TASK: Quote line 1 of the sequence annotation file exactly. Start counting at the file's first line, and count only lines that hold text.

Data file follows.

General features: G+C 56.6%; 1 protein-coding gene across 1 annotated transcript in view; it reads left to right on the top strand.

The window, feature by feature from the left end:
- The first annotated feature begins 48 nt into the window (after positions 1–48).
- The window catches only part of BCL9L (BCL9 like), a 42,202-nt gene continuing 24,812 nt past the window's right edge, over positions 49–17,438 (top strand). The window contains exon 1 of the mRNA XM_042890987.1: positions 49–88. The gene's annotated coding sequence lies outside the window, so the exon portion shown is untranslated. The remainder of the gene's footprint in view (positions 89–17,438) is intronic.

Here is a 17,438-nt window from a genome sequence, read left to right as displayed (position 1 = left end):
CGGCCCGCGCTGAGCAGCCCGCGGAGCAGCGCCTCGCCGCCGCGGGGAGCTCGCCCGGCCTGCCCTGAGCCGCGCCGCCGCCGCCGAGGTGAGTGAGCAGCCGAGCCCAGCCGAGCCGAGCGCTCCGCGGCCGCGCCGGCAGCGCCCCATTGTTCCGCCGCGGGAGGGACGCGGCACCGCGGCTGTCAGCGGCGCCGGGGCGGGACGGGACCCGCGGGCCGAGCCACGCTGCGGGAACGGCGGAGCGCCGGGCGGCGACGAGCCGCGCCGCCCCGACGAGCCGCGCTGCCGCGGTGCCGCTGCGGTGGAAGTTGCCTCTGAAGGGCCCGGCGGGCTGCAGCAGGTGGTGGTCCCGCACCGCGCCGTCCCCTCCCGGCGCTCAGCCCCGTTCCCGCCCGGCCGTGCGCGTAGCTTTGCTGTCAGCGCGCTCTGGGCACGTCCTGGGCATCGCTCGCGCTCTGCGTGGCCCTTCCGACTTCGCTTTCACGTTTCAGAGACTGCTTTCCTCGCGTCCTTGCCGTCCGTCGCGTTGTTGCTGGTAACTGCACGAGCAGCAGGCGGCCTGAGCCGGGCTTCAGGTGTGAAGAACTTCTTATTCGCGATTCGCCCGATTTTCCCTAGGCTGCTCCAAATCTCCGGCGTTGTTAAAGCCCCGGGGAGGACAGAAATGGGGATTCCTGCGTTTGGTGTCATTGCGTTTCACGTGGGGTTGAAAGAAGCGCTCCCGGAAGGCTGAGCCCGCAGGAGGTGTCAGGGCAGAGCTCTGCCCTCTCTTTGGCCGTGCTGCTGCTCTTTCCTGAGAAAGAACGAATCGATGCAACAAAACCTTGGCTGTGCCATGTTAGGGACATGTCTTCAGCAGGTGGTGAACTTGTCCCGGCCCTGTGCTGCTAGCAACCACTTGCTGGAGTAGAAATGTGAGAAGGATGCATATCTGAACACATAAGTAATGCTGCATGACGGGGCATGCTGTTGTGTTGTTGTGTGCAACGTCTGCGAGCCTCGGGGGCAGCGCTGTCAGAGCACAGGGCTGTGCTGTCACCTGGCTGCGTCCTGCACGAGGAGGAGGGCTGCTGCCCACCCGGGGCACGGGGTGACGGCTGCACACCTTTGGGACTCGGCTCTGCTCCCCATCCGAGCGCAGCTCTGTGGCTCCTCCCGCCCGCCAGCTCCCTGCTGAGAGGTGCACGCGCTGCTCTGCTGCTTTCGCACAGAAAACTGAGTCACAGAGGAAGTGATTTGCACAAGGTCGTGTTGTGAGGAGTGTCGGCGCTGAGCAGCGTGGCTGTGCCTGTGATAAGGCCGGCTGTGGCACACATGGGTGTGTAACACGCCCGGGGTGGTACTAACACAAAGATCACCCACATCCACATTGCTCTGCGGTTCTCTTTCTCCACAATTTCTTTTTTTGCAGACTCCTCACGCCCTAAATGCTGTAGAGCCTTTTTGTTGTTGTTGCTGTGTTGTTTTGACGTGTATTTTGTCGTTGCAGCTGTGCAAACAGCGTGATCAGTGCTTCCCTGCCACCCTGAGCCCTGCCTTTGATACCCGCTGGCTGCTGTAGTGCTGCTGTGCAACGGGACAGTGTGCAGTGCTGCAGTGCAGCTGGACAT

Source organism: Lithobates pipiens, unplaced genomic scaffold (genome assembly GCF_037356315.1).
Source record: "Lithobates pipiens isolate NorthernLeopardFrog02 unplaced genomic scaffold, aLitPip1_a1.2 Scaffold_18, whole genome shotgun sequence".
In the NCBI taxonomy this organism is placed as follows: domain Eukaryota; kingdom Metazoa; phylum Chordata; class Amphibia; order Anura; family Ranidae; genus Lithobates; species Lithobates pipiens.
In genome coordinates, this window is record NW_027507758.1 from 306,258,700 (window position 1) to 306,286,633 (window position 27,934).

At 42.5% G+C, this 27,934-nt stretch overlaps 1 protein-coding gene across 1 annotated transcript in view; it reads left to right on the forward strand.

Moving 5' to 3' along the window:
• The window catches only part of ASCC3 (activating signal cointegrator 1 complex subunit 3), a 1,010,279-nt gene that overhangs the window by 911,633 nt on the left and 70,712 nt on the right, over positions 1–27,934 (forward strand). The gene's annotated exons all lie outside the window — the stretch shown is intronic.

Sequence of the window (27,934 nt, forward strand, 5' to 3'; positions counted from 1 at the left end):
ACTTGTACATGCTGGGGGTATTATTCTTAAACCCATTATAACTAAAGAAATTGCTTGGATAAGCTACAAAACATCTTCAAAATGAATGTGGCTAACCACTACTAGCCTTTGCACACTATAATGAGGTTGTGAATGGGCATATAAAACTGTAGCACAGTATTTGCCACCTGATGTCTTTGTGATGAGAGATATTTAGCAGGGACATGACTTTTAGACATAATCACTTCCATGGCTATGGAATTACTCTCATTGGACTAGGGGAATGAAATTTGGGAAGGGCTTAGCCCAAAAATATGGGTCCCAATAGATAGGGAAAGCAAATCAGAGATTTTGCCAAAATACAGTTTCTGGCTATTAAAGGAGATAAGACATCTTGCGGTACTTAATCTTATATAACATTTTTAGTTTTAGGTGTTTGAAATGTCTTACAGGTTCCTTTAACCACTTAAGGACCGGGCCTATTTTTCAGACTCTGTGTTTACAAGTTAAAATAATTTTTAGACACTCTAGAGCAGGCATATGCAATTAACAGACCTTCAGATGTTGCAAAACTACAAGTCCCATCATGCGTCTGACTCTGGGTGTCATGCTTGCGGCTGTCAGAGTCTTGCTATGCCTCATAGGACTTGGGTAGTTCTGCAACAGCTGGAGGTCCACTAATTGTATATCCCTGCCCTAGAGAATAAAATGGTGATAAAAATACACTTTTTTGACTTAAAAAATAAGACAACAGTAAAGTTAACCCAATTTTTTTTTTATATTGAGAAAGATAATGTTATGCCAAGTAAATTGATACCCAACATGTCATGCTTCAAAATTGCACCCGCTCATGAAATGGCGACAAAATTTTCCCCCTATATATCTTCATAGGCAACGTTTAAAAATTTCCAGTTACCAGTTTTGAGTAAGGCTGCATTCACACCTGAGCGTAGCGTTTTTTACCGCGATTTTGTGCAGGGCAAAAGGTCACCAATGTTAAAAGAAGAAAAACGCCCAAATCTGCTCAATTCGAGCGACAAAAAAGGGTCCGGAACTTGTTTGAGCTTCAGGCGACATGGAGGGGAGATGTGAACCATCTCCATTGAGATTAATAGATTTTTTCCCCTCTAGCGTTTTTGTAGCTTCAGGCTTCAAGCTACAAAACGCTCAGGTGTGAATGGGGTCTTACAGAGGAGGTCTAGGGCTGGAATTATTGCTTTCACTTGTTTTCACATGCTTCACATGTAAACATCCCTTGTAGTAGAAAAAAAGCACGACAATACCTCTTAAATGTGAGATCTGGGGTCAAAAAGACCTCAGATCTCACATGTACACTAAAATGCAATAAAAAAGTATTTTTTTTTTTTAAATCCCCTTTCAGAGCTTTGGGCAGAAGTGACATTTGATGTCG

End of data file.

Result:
General features: G+C 56.6%; 1 protein-coding gene across 1 annotated transcript in view; it reads left to right on the top strand.